Is there anything to be learned from all this, then, and will we learn it? I wish I could be confident that we will, but all the signs are that the sole aspiration of world leaders is to get back to exponential economic growth as quickly as possible after they have shaken off this temporary nuisance, and lurch on towards the next crisis, which will probably be meteorological, and far more devastating that what we are experiencing now. COVID-19 is really just a discreet tap on the shoulder from Gaia, but it is essential that it be duly heeded, and not blithely brushed aside, or ignored. As it is, she has targeted our way of life, rather than individuals (the great majority of whom, as I say, are not seriously affected, and will recover quickly), and she is giving us a chance – perhaps one last chance – to take heed.

For those who are wondering what it is that we can, and must, do, may I recommend a most inspiring little book, by the distinguished British economist Ann Pettifor, The Case for the Green New Deal (Verso Books, 2019), which sets out clearly and persuasively the way forward out of this morass.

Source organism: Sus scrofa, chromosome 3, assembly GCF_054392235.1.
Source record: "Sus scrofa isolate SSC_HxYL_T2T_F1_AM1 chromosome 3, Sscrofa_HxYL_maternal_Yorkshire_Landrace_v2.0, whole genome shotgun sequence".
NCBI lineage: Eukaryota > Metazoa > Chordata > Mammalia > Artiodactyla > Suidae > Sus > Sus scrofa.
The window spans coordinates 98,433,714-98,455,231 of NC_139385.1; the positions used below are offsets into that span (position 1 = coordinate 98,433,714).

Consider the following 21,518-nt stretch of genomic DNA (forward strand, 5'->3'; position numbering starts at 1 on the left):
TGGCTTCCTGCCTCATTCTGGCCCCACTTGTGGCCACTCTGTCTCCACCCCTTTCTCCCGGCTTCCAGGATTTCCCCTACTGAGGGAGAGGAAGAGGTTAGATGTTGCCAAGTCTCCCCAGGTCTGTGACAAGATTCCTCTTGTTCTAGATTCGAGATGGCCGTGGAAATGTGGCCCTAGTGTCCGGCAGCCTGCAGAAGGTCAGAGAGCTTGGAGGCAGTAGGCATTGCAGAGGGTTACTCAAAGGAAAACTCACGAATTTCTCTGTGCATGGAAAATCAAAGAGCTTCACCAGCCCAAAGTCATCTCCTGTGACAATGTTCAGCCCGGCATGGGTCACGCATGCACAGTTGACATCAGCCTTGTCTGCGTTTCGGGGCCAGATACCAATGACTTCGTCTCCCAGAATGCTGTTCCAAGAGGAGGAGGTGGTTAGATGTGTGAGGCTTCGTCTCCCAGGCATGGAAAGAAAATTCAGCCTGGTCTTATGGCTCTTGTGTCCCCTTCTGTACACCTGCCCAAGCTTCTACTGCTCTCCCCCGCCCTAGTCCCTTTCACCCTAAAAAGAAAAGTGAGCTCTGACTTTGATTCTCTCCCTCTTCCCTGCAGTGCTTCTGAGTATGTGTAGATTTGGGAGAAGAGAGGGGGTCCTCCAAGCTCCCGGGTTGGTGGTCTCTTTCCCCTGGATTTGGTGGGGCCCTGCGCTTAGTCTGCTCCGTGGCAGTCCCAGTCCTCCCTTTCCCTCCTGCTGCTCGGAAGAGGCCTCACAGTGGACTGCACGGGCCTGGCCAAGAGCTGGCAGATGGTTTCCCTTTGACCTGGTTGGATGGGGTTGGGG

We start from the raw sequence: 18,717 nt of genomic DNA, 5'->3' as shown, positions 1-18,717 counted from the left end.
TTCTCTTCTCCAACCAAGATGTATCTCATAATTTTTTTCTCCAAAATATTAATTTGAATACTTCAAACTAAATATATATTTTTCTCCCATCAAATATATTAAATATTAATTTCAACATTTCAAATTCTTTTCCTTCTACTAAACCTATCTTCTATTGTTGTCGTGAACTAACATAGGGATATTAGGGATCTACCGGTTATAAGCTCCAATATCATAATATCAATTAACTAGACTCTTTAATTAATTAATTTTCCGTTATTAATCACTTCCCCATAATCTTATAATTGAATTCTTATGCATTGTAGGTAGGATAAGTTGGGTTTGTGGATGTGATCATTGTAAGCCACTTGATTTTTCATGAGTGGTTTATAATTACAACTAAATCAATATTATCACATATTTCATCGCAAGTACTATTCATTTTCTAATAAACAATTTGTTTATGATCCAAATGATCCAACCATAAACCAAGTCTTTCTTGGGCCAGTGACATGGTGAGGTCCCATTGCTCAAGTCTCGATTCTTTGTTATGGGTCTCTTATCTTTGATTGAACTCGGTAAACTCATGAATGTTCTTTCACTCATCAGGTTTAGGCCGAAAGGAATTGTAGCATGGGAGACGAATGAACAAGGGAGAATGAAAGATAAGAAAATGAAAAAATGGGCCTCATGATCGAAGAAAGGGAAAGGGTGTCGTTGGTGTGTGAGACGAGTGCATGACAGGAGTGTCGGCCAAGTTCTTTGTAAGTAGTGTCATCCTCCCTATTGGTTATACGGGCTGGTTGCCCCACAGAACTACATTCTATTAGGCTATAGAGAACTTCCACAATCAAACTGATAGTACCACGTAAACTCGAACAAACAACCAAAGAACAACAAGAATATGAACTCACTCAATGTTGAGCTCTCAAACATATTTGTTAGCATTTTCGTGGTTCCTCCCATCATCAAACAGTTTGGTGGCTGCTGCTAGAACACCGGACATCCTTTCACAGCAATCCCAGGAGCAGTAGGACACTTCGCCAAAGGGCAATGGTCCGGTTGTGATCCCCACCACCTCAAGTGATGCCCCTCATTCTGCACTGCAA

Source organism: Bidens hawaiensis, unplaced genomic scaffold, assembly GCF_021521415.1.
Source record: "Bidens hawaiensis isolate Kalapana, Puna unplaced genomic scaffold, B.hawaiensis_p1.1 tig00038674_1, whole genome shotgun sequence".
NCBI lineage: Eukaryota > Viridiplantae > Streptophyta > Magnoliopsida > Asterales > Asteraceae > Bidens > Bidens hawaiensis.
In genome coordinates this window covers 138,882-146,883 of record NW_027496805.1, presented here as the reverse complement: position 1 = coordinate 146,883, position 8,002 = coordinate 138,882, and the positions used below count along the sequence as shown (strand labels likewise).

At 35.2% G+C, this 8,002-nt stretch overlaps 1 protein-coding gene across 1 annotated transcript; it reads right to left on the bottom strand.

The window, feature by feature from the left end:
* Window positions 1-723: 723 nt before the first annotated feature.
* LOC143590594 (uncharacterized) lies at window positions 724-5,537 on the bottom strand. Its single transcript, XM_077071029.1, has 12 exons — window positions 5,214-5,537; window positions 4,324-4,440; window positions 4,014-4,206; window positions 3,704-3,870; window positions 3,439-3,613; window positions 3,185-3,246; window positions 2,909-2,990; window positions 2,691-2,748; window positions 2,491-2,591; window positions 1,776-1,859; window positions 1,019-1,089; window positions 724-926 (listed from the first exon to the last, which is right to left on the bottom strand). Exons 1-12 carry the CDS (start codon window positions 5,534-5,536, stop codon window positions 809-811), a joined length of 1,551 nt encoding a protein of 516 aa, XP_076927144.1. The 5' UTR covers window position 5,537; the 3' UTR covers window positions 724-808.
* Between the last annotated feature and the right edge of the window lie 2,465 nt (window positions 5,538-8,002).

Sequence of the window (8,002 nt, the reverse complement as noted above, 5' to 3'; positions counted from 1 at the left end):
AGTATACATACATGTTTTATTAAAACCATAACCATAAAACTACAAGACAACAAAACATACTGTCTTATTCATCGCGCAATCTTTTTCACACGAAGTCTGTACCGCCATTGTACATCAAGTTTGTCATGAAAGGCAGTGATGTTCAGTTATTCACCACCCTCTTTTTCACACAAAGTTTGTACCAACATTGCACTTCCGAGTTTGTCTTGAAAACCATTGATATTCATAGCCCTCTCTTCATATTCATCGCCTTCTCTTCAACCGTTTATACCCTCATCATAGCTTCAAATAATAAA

We must not return to mass tourism, or to the cheap airfares and intensive flight schedules that have enabled this; we must move to control the noxious accumulation of wealth in ever fewer hands (the notorious 1%!), and the uncontrolled movement of funds from country to country, and to offshore havens; we must  drastically reduce our CO2 emissions, by rapid transfer to renewable and non-noxious sources of energy, and the drastic reduction of non-electric private transportation – and we must find suitable occupations, or at least financial support, for those many people who will lose their employment as a result of these measures.

Not an easy task, I fear, but we must accomplish it, as Gaia is not going to cut us much more slack!